Student from New Orleans adjusts to life at CSU
It was just another hurricane warning, and Tiffany Picus knew the drill. She grabbed some clothing and left for a hotel, knowing she'd return in a couple days. Hours later, her home in New Orleans was filling with 3 to 4 feet of water as Hurricane Katrina destroyed the city.
Picus, a sophomore biochemistry and art double major, was originally born in Colorado, but moved to New Orleans in middle school, which is where she was living and attending University of New Orleans when she first heard news of Katrina.
"We'd never evacuated before. We've been through a category four hurricane, so we held out until the last second," Picus said. "By the morning of (the hurricane) we knew it was a category five. It kept strengthening. We left just before it hit."
Picus and her family evacuated to northern Louisiana, normally a five-hour drive, but because of traffic they were forced to detour through Mississippi, arriving 14 hours later.
"The traffic was standstill. We eventually started talking to the cars next to us," she said.
It wasn't until after the storm hit and they'd heard from her brother and uncle, who stayed behind to look after the house, that they wouldn't be returning anytime soon.
"Our house weathered the storm, and we were still expecting to go back until my brother called and told us the water was rising, he didn't know where from, and we shouldn't come home," Picus said.
Picus and her family had not fully prepared her house for flooding.
"We didn't think it was necessary," she said. "We put some pictures and home videos up, but only expected maybe a little water."
Her brother stayed in New Orleans to help and watch for looters, but cut his foot and was forced to leave to get shots. Since his foot was exposed to the contaminated water, he was at risk of infection.
"We watched the news for hours that Saturday, and saw our neighborhood underwater," Picus said.
After moving from the hotel to a relative's home in Atlanta, Picus made the decision to get back into school.
"My mom wanted me to go somewhere where I'd know people because I didn't have any stuff. I initially applied here. I always wanted to go here, but had scholarships in Louisiana," Picus said.
She also looked into taking classes in Georgia, but said the schools were "if-y" about when she'd be able to move in and start classes.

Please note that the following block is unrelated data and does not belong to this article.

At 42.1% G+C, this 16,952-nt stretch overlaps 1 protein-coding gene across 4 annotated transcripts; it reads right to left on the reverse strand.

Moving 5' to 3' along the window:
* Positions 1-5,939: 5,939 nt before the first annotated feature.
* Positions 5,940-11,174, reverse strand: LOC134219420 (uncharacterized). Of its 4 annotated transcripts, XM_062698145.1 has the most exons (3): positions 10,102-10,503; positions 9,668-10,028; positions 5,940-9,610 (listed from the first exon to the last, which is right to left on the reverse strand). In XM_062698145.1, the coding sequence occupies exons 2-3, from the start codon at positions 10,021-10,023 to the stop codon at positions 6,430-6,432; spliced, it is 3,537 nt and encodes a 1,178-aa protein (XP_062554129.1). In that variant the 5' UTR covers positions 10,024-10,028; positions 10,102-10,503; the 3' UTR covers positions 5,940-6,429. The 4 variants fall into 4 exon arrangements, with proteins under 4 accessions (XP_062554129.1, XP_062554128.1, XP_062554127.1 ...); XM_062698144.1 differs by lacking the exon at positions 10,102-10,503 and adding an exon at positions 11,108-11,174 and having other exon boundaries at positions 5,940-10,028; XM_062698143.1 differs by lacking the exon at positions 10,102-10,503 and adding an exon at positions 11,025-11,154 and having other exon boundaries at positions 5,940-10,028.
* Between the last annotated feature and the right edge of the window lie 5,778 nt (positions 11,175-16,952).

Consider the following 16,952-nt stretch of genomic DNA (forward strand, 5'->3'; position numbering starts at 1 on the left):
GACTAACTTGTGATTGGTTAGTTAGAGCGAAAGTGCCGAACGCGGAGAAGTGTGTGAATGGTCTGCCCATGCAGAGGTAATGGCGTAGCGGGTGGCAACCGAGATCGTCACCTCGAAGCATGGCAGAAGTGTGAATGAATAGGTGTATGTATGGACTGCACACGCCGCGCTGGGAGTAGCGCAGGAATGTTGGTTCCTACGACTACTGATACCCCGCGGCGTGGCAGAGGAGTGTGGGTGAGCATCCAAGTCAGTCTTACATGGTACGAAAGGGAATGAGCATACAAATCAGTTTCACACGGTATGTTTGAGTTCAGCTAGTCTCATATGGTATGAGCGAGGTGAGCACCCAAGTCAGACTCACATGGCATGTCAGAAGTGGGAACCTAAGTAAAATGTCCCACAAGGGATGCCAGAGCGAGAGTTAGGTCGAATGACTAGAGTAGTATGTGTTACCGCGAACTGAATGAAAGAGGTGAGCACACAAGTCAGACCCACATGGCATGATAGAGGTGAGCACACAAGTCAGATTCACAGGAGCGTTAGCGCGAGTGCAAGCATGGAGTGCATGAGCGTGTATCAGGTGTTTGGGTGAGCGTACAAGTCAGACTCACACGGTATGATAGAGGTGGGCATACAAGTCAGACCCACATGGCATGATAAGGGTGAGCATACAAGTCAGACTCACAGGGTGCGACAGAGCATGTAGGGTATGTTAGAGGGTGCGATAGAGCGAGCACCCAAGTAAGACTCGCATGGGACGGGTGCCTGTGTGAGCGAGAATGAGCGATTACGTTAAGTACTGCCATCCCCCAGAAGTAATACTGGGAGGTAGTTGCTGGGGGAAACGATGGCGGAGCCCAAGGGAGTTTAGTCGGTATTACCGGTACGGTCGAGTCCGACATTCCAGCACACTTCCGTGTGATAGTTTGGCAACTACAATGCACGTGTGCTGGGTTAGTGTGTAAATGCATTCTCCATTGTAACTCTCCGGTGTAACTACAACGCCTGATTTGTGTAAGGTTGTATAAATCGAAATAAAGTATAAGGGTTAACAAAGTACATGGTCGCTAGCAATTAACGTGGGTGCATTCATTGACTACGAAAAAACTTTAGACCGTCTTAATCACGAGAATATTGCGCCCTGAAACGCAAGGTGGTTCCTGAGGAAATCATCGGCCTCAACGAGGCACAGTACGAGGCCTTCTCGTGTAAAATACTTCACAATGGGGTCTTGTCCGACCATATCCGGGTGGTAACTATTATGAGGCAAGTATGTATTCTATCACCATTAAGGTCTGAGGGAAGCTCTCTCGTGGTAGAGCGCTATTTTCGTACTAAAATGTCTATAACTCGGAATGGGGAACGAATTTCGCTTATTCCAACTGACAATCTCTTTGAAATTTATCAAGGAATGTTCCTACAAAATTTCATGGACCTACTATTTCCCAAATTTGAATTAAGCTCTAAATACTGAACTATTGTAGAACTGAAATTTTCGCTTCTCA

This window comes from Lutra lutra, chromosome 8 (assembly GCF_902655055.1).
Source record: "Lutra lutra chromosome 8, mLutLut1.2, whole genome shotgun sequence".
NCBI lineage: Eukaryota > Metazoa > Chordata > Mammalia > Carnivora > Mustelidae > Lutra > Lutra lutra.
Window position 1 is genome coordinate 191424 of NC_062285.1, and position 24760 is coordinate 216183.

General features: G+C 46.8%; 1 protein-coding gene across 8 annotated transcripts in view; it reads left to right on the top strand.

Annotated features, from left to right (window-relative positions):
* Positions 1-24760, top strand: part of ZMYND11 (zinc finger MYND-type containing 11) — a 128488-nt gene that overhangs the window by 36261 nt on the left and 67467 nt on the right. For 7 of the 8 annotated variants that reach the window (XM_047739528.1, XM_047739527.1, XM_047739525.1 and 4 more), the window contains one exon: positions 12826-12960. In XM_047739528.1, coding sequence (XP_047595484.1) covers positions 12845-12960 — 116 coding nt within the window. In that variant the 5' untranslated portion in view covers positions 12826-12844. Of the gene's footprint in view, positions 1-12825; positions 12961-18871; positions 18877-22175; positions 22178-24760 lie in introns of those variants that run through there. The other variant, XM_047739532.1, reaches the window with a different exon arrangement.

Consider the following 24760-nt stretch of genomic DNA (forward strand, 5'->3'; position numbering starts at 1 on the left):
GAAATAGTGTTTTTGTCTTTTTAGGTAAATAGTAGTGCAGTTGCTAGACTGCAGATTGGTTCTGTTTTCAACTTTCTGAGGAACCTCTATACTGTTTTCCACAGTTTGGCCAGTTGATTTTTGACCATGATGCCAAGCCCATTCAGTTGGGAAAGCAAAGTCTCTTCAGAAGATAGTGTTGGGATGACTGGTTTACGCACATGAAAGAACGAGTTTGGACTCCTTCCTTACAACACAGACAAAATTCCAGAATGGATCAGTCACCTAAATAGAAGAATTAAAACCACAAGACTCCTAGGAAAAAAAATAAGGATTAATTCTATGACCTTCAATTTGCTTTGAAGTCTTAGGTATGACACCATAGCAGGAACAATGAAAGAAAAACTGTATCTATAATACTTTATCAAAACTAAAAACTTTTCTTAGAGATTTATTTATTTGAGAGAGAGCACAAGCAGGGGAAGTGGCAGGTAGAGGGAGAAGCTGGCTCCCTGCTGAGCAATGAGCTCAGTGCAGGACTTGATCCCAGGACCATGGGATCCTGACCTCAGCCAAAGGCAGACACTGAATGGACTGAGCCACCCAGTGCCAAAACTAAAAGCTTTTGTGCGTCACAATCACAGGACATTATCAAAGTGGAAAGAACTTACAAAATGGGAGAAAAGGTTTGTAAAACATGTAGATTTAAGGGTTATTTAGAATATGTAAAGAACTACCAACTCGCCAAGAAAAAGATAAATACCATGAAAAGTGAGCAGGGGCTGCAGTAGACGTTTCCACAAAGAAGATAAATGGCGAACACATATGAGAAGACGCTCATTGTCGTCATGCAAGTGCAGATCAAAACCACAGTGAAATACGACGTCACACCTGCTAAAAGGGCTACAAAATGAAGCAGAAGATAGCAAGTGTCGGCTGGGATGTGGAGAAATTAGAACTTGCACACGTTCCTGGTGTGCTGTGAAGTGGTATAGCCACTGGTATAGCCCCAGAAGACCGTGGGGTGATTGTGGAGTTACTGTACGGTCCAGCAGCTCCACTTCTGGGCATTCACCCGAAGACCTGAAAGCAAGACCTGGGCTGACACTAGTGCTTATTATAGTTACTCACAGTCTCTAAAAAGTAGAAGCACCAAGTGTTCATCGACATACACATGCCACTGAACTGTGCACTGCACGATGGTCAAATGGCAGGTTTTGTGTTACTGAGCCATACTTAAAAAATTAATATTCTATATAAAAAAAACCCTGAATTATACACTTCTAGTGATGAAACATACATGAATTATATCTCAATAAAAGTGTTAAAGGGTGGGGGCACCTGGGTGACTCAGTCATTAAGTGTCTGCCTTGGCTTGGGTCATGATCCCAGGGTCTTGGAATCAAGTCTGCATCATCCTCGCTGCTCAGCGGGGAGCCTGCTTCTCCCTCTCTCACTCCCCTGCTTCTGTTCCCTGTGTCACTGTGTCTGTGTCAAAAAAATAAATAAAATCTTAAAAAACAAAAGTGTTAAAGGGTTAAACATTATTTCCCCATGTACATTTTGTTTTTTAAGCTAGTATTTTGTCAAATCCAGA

"CSU was great about everything. I talked to them on Tuesday and started school on Thursday," she said.
Paige Jacobson, an academic advisor specializing in transfer orientation, said Picus was very appreciative of CSU.
"Tiffany expressed appreciation for all the small things. It was very touching to me. It showed the ways the university was trying to reach out were meaningful," Jacobson said.
Picus moved into Westfall Hall, two floors down from one of her best friends, Emily Grisley, a sophomore interior design major, from Colorado.
"Tiffany has handled everything like a trooper. She has jumped right in with a positive attitude. She's already made tons of friends," Grisley said.
Picus, who only left with a suitcase, depends on Grisley for daily necessities.
"She's great. I use her blow dryer, clothes and everything," Picus said. "She's my support."
Grisley isn't the only one who has lent Picus a hand; the rest of her dorm has also been helpful.
"The people here have been really great and are doing all they can. Girls have opened their closets to me, and boys give me sweats and t-shirts and things," she said. "People have been awesome and welcoming."
A welcome reception was recently held for Picus and the other students displaced from New Orleans.
"When anyone has gone through an unexpected, tragic event we want to offer them resources and give them support. Many lost a lot and may need both practical and emotional support. Someone to reach out," Jacobson said.
Picus considers her and her family "lucky" compared to much of New Orleans.
"There was initially less (aid) than I expected. It was upsetting that when the tsunami hit, the U.S. had aid there immediately, but it took them four days to get to New Orleans. Lots of lives could've been saved," Picus said.
Picus hopes to eventually return to New Orleans, but when she will be able to remains unknown.
"My family is going home for Christmas after my sister finishes school in Atlanta. We're going to continue building, but as of now we won't be able to live there for a year," Picus said.
Grisley said living with Picus has made the hurricane tragedy more "real."
"It affected her whole family life. She has no place to call home," Grisley said. "We've welcomed her into our family.
Picus said the whole experience has taught her not to take things for granted.
"It's crazy and upsetting to think that the city won't ever be the same. It's not losing the material stuff that's been hard – that's all just junk. It's losing the city that's hard."